Iran's latest hostage

May 25, 2007

When Iranian human rights activist Shirin Ebadi won the 2003 Nobel Peace Prize, Iranian-American scholar Haleh Esfandiari remarked that the choice would improve Iran's image across the globe. The Islamic Republic, she said, "has been seen as this rogue state, a hostage taker. Now people will see the other side."

Ms. Esfandiari was right on both counts, only now she is the hostage, held in a notorious Tehran prison on trumped-up charges, and Ms. Ebadi is preparing to fight for her release. Iran picked the wrong person to accuse of spying and trying to topple the government.

Ms. Esfandiari, director of the Middle East Program at the Washington-based Woodrow Wilson International Center for Scholars, is a well-known and respected academic who has worked tirelessly over the years to air different perspectives and viewpoints on Iran, hosting conferences on its elections, the role of women, its politics and its people. Colleagues here and abroad are protesting her detention loudly.

Ms. Esfandiari, a petite, 67-year-old grandmother from Potomac who has dual citizenship, has been held against her will for six months. Initially, three masked men stopped her cab as she was en route to the Tehran airport in December after visiting her ailing mother. They robbed her of all her belongings, including her two passports, a too-convenient setup for what followed:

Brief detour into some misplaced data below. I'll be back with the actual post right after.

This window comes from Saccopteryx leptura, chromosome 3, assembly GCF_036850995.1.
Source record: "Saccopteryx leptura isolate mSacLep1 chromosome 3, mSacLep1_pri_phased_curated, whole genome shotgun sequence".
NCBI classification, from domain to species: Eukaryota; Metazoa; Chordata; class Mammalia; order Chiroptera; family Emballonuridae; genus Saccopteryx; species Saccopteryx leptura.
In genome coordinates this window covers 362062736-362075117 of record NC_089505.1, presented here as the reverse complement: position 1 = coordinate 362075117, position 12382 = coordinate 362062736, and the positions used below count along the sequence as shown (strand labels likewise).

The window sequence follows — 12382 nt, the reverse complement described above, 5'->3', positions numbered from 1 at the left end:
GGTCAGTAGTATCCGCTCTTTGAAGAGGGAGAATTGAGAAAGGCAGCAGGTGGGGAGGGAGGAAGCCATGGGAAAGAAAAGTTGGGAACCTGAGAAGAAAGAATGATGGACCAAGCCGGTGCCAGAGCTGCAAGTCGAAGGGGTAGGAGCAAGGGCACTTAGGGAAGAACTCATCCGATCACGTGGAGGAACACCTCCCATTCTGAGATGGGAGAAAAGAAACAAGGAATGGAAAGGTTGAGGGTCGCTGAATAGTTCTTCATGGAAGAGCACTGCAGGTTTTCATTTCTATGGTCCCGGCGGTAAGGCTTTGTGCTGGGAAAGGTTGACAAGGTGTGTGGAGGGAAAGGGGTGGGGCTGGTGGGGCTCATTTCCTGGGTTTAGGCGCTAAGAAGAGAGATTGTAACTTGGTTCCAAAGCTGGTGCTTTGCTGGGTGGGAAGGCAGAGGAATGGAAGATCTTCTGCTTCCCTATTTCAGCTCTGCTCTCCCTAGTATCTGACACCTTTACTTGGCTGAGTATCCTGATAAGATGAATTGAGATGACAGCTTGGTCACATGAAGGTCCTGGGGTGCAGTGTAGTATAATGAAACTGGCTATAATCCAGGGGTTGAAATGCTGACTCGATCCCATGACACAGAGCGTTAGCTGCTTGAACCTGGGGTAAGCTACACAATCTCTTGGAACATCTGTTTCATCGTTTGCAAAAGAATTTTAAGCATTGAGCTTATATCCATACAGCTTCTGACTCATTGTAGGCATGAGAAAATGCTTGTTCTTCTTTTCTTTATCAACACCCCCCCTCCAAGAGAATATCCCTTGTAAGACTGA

When she went to get a new passport, she was "invited" to speak to officials at the Ministry of Intelligence, where she underwent the first of what became weeks of interrogations about the nonpartisan Wilson Center.

Ms. Esfandiari was not allowed to leave the country, but she was allowed to stay with her mother until May 8, when ministry officials whisked her to the infamous Evin Prison, an alarming turn that raises the stakes on her release.

Wilson Center President Lee H. Hamilton says Ms. Esfandiari isn't a spy and neither she nor the center has sought to undermine the Iranian regime. Ms. Esfandiari's boss, in case Iranian intelligence agents have forgotten, has been promoting U.S.-Iranian dialogue as a chairman of the Iraq Study Group.

Tehran should release Ms. Esfandiari - there can be no gain at home or abroad in trying her on bogus espionage charges. She is not the enemy, and convening some kind of kangaroo court would simply reaffirm Iran's rogue reputation in the eyes of the civilized world.

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